The laser feedback in the proposed SFS is provided by the fiber mirror (R2) at one side and by the Rayleigh backscattering at the other side. The laser threshold condition GαL(NA)2/(4n 2)=1 must be satisfied to switch on the laser. Here, G means the effective mean gain, α is the fiber loss coefficient, L, NA, and n represent the length, the numerical aperture and the core refractive index of the doped fiber (see Ref.  for more details). When PLDA is below 1.5W, the gain of the EYDF does not meet the request of the equation. While PLDA increases, the gain G increases too. At a certain level of PLDA (several watts), the threshold condition will be satisfied, and laser light emerges then. However, when lights from the seed source are injected into the EYDFA, the gain will decrease due to the gain saturation effect. More power from the seed source results in a lower gain. When the gain decreases to a level not satisfy the threshold condition, the lasing will be suppressed then.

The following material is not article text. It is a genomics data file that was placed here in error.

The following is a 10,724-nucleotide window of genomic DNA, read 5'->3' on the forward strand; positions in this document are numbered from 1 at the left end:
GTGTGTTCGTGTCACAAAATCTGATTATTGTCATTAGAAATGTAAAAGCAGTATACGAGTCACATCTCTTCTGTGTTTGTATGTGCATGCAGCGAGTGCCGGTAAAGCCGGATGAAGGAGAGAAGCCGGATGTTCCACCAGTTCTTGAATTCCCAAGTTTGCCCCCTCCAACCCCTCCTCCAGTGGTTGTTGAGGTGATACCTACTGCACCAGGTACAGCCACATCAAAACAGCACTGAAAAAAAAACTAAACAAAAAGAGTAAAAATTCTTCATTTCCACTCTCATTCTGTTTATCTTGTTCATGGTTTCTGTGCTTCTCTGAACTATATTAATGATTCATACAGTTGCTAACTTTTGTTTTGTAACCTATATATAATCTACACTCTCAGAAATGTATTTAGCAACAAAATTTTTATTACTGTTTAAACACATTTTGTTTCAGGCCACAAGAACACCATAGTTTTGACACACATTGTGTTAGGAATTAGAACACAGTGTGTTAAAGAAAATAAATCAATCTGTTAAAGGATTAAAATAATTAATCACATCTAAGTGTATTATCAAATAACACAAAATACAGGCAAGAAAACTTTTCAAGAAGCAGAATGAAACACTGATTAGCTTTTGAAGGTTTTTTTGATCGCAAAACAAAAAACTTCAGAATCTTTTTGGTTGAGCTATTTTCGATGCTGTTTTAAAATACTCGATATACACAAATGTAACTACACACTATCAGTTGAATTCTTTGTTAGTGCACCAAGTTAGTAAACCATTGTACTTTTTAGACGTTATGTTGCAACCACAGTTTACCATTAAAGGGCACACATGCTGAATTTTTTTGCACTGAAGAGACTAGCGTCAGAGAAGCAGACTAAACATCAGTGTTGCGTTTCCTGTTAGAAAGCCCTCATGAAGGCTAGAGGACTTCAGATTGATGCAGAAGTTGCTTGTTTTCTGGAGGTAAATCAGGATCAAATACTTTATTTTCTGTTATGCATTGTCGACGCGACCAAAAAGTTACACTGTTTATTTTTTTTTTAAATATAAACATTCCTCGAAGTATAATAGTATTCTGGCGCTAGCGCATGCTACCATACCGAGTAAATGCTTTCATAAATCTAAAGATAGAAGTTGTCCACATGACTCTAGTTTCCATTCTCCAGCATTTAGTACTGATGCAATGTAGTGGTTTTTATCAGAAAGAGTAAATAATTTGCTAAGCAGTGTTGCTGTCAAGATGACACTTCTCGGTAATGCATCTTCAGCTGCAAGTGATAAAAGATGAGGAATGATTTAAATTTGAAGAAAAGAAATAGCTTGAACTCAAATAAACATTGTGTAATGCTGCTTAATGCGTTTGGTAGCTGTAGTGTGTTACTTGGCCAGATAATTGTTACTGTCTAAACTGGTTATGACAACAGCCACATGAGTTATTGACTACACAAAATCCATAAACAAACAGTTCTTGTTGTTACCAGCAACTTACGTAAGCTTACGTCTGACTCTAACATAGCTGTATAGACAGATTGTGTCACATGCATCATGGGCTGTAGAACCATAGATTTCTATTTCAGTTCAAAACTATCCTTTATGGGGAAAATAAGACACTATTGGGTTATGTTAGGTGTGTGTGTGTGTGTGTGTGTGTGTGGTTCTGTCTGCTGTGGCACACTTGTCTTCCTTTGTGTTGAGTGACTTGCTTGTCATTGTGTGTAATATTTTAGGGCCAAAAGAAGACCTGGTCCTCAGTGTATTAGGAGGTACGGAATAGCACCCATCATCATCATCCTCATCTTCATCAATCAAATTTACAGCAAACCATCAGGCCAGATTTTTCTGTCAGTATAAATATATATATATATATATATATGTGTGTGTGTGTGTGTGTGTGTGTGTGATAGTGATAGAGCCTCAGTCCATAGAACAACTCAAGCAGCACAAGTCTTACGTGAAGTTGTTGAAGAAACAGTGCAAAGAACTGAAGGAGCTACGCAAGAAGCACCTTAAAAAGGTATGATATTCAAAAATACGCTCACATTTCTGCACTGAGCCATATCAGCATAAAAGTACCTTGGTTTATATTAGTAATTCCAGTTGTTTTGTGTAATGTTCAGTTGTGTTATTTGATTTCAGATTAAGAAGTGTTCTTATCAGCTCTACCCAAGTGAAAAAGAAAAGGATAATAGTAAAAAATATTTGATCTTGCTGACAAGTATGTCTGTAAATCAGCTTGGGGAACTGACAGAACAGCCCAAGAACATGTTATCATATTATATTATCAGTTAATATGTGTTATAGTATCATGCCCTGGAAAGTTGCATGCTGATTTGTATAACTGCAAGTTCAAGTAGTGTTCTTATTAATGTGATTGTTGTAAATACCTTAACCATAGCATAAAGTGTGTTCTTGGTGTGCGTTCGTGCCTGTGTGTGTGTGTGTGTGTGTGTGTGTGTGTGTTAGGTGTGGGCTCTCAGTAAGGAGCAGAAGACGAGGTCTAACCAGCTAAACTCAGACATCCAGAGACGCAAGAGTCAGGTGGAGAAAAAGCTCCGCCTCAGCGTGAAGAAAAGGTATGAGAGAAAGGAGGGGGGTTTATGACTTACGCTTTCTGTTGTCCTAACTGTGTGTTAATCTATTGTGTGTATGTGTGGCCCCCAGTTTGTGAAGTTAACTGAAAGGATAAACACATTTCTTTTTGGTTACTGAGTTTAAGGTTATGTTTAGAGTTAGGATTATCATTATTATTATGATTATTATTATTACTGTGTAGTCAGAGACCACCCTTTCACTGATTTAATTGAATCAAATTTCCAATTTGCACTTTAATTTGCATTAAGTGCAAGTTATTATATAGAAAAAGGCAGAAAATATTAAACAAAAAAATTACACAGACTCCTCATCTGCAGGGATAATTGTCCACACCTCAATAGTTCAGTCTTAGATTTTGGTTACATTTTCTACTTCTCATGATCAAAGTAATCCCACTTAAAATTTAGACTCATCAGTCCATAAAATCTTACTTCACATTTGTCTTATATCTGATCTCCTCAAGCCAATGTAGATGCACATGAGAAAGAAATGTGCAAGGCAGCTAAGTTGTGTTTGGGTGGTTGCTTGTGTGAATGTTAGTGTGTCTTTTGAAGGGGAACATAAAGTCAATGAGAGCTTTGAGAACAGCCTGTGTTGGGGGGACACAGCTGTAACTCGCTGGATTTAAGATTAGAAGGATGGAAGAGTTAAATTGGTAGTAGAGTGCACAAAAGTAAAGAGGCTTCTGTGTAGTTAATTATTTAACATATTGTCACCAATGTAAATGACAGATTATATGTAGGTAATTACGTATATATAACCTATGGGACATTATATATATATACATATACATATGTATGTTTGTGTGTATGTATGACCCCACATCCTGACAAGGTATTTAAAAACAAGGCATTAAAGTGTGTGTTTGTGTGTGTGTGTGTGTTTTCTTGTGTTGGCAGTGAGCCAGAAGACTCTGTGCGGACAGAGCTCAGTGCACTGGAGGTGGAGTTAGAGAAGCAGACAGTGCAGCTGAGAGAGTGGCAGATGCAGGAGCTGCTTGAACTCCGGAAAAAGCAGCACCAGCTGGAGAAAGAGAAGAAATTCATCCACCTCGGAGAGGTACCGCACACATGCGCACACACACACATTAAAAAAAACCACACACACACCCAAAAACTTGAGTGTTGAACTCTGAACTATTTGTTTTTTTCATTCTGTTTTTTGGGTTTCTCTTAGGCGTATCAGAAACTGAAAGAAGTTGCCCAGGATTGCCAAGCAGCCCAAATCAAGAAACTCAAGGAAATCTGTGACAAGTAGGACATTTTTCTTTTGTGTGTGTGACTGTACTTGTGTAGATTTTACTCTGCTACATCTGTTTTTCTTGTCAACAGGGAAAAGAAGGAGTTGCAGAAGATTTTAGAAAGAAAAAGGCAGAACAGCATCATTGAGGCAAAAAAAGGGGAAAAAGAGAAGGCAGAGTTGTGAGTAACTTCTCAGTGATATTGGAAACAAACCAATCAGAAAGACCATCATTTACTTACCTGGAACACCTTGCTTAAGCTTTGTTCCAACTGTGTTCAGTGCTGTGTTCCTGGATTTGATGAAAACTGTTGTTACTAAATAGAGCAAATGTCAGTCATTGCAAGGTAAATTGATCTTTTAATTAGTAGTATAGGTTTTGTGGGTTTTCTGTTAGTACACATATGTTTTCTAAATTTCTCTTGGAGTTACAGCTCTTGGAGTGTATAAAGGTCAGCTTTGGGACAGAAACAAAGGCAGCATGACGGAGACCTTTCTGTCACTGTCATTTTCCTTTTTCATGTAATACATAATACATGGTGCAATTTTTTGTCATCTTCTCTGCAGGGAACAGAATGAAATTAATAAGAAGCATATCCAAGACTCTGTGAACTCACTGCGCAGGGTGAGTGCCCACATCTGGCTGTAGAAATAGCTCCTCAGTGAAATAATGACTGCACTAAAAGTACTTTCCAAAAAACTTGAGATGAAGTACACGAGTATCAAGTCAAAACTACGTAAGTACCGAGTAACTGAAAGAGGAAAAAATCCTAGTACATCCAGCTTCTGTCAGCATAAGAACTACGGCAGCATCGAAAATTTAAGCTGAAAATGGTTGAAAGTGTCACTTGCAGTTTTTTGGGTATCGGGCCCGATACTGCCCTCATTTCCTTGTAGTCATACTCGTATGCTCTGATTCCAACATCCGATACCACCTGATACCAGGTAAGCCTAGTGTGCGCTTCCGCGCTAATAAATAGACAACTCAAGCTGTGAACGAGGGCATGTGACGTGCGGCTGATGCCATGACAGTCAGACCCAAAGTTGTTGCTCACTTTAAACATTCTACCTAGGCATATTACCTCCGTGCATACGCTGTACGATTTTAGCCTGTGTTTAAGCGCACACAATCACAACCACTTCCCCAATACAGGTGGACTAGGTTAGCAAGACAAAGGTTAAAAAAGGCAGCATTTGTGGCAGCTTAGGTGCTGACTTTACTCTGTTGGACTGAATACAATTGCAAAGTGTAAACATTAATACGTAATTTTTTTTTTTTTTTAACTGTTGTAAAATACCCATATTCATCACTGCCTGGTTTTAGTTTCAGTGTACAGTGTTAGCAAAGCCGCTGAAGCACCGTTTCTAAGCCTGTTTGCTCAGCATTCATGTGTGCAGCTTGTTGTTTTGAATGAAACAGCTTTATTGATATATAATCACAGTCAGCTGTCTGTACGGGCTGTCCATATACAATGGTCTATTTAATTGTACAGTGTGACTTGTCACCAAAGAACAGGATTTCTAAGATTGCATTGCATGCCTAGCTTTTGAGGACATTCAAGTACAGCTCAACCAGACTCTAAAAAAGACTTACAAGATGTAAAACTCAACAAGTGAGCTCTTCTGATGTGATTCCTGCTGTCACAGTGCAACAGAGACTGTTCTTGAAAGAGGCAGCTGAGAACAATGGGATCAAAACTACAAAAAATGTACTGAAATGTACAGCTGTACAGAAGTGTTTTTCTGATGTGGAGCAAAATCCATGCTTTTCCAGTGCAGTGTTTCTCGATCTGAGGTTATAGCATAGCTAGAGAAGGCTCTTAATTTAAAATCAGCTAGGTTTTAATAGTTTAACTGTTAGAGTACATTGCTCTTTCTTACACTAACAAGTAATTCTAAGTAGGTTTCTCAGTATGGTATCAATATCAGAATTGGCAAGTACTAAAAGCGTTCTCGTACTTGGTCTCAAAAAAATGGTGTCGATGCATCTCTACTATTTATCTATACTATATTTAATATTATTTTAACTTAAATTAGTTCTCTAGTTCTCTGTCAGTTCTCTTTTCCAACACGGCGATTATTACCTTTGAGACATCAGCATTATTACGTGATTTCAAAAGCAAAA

Experimental results also show that, the higher PLDA is, the higher Pseed will be needed to prevent the SFS from lasing. However, it is well known that the laser cavity defined by Rayleigh backscattering does not exhibit a definite cavity length. There is no beating between cavity modes when laser light emerges. RF spectrum analyzer can not be used to justify the existence of laser light. It can be only judged by observing if there are sharp features in the output spectra. What is more, the lasing threshold of this SFS always changes in a small range, probably because of random disturbance that affects the intensity of the Rayleigh backscattering lights. It is hard to measure an exact threshold value.